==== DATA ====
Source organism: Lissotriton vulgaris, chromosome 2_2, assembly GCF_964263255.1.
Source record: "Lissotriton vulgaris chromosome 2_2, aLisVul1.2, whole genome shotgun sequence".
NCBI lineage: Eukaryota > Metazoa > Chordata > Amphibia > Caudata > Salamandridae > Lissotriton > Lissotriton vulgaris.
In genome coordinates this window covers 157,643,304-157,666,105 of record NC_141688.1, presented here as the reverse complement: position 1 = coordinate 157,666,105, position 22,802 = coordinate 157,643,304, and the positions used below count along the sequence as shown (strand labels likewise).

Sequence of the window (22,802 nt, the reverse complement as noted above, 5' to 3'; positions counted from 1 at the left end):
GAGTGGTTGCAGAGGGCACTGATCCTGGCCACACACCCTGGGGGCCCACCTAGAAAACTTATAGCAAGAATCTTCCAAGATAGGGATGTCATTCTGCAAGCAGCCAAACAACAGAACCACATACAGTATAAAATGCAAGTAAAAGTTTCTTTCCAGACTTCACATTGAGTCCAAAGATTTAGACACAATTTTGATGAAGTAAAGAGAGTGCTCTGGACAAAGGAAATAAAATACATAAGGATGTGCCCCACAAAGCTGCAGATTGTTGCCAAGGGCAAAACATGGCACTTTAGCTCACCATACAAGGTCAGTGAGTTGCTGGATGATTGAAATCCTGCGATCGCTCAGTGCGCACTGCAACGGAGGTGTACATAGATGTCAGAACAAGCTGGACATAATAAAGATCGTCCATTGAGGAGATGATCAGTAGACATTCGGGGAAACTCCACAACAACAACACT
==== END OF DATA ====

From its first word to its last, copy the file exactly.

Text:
Source organism: Lissotriton vulgaris, chromosome 2_2, assembly GCF_964263255.1.
Source record: "Lissotriton vulgaris chromosome 2_2, aLisVul1.2, whole genome shotgun sequence".
NCBI lineage: Eukaryota > Metazoa > Chordata > Amphibia > Caudata > Salamandridae > Lissotriton > Lissotriton vulgaris.
In genome coordinates this window covers 157,643,304-157,666,105 of record NC_141688.1, presented here as the reverse complement: position 1 = coordinate 157,666,105, position 22,802 = coordinate 157,643,304, and the positions used below count along the sequence as shown (strand labels likewise).

Sequence of the window (22,802 nt, the reverse complement as noted above, 5' to 3'; positions counted from 1 at the left end):
GAGTGGTTGCAGAGGGCACTGATCCTGGCCACACACCCTGGGGGCCCACCTAGAAAACTTATAGCAAGAATCTTCCAAGATAGGGATGTCATTCTGCAAGCAGCCAAACAACAGAACCACATACAGTATAAAATGCAAGTAAAAGTTTCTTTCCAGACTTCACATTGAGTCCAAAGATTTAGACACAATTTTGATGAAGTAAAGAGAGTGCTCTGGACAAAGGAAATAAAATACATAAGGATGTGCCCCACAAAGCTGCAGATTGTTGCCAAGGGCAAAACATGGCACTTTAGCTCACCATACAAGGTCAGTGAGTTGCTGGATGATTGAAATCCTGCGATCGCTCAGTGCGCACTGCAACGGAGGTGTACATAGATGTCAGAACAAGCTGGACATAATAAAGATCGTCCATTGAGGAGATGATCAGTAGACATTCGGGGAAACTCCACAACAACAACACT